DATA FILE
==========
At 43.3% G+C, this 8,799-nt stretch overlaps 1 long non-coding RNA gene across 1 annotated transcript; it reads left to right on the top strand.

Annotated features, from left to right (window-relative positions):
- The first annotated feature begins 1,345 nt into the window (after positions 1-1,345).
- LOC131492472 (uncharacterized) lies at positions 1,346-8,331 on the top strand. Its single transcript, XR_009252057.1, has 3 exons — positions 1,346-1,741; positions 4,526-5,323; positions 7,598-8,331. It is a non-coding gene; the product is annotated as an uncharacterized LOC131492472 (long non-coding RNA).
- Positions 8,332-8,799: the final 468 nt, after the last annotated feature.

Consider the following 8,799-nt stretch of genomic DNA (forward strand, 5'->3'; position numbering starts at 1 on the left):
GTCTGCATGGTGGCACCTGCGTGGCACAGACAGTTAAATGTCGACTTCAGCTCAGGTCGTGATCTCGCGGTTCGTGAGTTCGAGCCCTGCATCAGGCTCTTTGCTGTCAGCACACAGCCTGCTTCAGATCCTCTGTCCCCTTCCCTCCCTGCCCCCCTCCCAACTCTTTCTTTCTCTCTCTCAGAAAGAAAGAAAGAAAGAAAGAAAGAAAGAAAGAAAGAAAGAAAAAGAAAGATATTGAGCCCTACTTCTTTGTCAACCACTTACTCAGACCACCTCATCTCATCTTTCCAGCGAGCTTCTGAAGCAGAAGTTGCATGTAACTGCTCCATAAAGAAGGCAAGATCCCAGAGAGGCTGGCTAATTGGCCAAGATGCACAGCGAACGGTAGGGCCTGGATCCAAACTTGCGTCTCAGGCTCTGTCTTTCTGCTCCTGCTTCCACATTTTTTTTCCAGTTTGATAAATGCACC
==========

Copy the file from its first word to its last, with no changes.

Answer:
At 43.3% G+C, this 8,799-nt stretch overlaps 1 long non-coding RNA gene across 1 annotated transcript; it reads left to right on the top strand.

Annotated features, from left to right (window-relative positions):
- The first annotated feature begins 1,345 nt into the window (after positions 1-1,345).
- LOC131492472 (uncharacterized) lies at positions 1,346-8,331 on the top strand. Its single transcript, XR_009252057.1, has 3 exons — positions 1,346-1,741; positions 4,526-5,323; positions 7,598-8,331. It is a non-coding gene; the product is annotated as an uncharacterized LOC131492472 (long non-coding RNA).
- Positions 8,332-8,799: the final 468 nt, after the last annotated feature.

Consider the following 8,799-nt stretch of genomic DNA (forward strand, 5'->3'; position numbering starts at 1 on the left):
GTCTGCATGGTGGCACCTGCGTGGCACAGACAGTTAAATGTCGACTTCAGCTCAGGTCGTGATCTCGCGGTTCGTGAGTTCGAGCCCTGCATCAGGCTCTTTGCTGTCAGCACACAGCCTGCTTCAGATCCTCTGTCCCCTTCCCTCCCTGCCCCCCTCCCAACTCTTTCTTTCTCTCTCTCAGAAAGAAAGAAAGAAAGAAAGAAAGAAAGAAAGAAAGAAAGAAAAAGAAAGATATTGAGCCCTACTTCTTTGTCAACCACTTACTCAGACCACCTCATCTCATCTTTCCAGCGAGCTTCTGAAGCAGAAGTTGCATGTAACTGCTCCATAAAGAAGGCAAGATCCCAGAGAGGCTGGCTAATTGGCCAAGATGCACAGCGAACGGTAGGGCCTGGATCCAAACTTGCGTCTCAGGCTCTGTCTTTCTGCTCCTGCTTCCACATTTTTTTTCCAGTTTGATAAATGCACC